Aboard a Flying Machine
Aboard a Flying Machine
Pan American World Airways fleet at Alameda Airport consisted of three M-130, “flying ships” that their builder, the Glenn L. Martin Company, called “Martin Ocean Transports.” In keeping with a Pan Am tradition, the planes had the word “Clipper” in their names.
The airline dubbed M-130s “The Hawaiian Clipper,” “The Philippine Clipper” and “The China Clipper.” The Clipper name was the brain child of Pan Am founder Juan Trippe, who felt the flying boats shared a close relationship with large, speedy 19th century clipper ships.
“China Clipper” became the generic name, which applied to all three of these planes. The 1936 film China Clipper with Pat O’Brien and Humphrey Bogart helped cement the name in the American psyche. Bogart’s line in the movie, “China Clipper calling Alameda,” reminded movie-goers that the famous plane did not take off from San Francisco, as the press widely reported.
Martin’s M-130s called Alameda Airport home until 1938, when Pan Ammoved its operations to Treasure Island.
While “The China Clipper” was the last of the three flying boats off Martin’s assembly line, it was the first to take to the skies. The plane made its maiden voyage on Dec. 30, 1934. “The China Clipper” also made Pan Am’s first commercial flight to the Far East, taking off from Alameda Airport on Nov. 29, 1935, a fete memorialized in the film made the following year.
Martin was not the only manufacturer to see Clippers roll off its assembly line. The company only built three of these 25 planes.
Russian immigrant Igor Sikorsky and Boeing also saw their creations put in service as Clippers. Sikorsky built the first “The American Clipper” in 1931. In all, the company, founded by Sikorsky, and his workers built 10 Clippers. In fact, Pan Am used a Sikorsky Clipper to survey the route that “The China Clipper” took out of Alameda Airport in 1935.
Boeing got into the game in 1938, relatively late, and manufactured 12 of these flying boats. Boeing’s creations were the largest. In fact their size went unrivaled until the coming of Boeing’s Jumbo Jet in 1974. The era of Pan Am Clippers ended with the retirement of the last of Boeing’s Clippers in 1951.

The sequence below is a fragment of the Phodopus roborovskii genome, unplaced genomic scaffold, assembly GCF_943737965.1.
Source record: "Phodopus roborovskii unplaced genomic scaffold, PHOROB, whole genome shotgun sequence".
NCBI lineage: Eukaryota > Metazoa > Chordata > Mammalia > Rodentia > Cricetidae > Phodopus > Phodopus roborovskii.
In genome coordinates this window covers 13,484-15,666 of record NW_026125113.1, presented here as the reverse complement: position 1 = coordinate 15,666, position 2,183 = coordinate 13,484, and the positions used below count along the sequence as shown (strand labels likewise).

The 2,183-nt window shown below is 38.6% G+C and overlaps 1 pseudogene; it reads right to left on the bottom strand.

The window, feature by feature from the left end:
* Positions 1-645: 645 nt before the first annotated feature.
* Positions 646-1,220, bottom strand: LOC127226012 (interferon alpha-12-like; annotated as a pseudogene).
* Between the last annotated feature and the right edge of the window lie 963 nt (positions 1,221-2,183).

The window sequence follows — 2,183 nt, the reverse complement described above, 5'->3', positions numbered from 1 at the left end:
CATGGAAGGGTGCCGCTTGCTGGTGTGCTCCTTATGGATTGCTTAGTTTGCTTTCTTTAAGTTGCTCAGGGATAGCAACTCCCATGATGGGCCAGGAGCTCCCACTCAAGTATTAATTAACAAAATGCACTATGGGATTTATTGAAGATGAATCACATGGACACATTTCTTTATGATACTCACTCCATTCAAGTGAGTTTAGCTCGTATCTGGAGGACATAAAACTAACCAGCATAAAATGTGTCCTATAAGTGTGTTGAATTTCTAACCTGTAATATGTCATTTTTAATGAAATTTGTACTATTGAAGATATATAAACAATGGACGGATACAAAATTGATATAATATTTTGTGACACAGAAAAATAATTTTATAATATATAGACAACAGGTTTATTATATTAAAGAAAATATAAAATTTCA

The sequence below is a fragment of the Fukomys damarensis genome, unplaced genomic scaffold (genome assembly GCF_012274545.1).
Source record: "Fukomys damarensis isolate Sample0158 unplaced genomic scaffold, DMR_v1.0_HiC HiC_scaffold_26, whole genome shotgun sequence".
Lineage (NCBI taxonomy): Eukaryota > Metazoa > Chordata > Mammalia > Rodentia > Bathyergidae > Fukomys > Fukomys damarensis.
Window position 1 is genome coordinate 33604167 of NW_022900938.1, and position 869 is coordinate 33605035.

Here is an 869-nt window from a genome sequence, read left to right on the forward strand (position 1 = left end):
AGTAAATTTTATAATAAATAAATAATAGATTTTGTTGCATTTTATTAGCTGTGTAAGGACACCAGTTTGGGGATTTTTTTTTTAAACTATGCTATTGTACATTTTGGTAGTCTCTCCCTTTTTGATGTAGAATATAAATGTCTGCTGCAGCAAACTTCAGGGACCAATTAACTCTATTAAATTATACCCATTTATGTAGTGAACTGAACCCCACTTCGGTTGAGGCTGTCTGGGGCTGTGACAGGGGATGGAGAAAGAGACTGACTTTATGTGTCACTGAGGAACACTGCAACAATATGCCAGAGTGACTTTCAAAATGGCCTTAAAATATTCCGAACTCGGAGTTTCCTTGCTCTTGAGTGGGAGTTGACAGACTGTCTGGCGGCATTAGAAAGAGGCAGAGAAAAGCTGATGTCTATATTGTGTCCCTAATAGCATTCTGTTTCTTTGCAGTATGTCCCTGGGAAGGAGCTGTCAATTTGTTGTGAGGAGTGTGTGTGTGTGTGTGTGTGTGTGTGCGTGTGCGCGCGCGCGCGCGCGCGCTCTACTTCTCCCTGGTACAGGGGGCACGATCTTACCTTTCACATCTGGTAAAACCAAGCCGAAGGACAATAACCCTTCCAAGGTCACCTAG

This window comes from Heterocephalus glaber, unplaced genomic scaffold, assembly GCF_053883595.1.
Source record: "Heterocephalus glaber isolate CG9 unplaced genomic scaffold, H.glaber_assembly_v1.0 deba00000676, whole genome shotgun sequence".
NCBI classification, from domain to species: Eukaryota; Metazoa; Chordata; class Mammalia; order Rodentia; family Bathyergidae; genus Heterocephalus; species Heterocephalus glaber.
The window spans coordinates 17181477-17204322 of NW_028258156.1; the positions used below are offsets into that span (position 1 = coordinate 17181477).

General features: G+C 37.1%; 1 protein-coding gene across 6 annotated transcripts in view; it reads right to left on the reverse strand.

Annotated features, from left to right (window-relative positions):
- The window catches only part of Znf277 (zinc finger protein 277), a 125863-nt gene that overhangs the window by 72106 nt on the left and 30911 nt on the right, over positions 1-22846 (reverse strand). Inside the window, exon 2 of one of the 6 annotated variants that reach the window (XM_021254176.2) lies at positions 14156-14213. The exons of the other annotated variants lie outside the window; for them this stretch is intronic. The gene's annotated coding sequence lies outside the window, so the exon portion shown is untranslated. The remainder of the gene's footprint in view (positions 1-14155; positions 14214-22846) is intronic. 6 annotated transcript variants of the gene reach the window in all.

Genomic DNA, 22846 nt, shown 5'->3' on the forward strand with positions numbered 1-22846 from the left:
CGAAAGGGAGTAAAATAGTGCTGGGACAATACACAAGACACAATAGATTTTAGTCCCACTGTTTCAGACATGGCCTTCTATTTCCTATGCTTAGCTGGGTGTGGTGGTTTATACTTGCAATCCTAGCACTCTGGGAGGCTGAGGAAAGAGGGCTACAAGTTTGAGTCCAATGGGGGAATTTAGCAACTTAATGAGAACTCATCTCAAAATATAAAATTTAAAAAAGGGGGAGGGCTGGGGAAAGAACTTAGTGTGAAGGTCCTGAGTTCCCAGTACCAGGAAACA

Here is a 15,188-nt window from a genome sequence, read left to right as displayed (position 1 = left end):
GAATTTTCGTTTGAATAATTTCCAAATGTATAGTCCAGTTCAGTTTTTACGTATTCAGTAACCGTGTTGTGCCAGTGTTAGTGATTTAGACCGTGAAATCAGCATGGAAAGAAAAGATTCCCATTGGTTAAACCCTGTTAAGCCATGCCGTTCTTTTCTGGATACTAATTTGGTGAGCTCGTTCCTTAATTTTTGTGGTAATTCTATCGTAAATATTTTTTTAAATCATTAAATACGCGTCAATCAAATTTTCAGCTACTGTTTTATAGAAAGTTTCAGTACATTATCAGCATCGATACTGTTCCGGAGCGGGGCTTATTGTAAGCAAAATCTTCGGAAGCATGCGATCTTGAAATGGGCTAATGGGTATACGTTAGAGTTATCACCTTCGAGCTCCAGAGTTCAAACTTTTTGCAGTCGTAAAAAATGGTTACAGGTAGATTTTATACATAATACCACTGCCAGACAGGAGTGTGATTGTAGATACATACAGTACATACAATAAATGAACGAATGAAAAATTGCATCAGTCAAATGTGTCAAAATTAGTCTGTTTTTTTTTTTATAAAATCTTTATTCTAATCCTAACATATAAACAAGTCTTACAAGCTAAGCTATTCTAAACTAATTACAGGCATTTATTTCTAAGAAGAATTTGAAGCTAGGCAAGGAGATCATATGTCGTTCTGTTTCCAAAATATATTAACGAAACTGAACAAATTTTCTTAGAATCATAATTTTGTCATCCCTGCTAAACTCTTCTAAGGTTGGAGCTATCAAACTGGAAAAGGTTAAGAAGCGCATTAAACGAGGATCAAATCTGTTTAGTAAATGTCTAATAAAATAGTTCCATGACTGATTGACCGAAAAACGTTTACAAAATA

The first of the three Clippers that Martin built, “The Hawaiian Clipper,” disappeared while flying from Guam to Manila on July 28, 1938. The second, the “The Philippine Clipper,” crashed into a mountain at Booneville, Calif., about 100 miles north of San Francisco on Jan. 21, 1943.
“The China Clipper” crashed and sank while attempting to make a night landing in the waters off Trinidad on Jan. 8, 1945. The plane departed Dinner Key off Miami at 6:10 a.m. as Flight 161 to Leopoldville in the Belgian Congo. The flying boat landed at San Juan Harbor in Puerto Rico, at 2:43 p.m. After refueling Flight 161 took off from San Juan at 4:04 p.m. bound for Port of Spain, Trinidad.
The wind was calm in Trinidad and, according to the accident investigation report “lights to mark the landing area on the surface of the water were laid out on a 70 degree course. The captain (Leonard W. Cramer) acting as first officer in the left hand seat, approached the landing area too high.”
He circled for a second attempt. This time, about 9:15 p.m., he descended too low and hit the water too early. This brought “The China Clipper” to an abrupt stop.
The force of the stop broke the plane’s hull in two. Water poured into the cabin, and the plane sank, drowning 23 of the 30 people aboard; three crew members, including Captain Cyril A. Goyette, who was in command of the aircraft, and four passengers, including a seven-year-old girl, survived the mishap.
The Clippers are gone now, all relegated to the scrap heap.
Contact Dennis Evanosky at email@example.com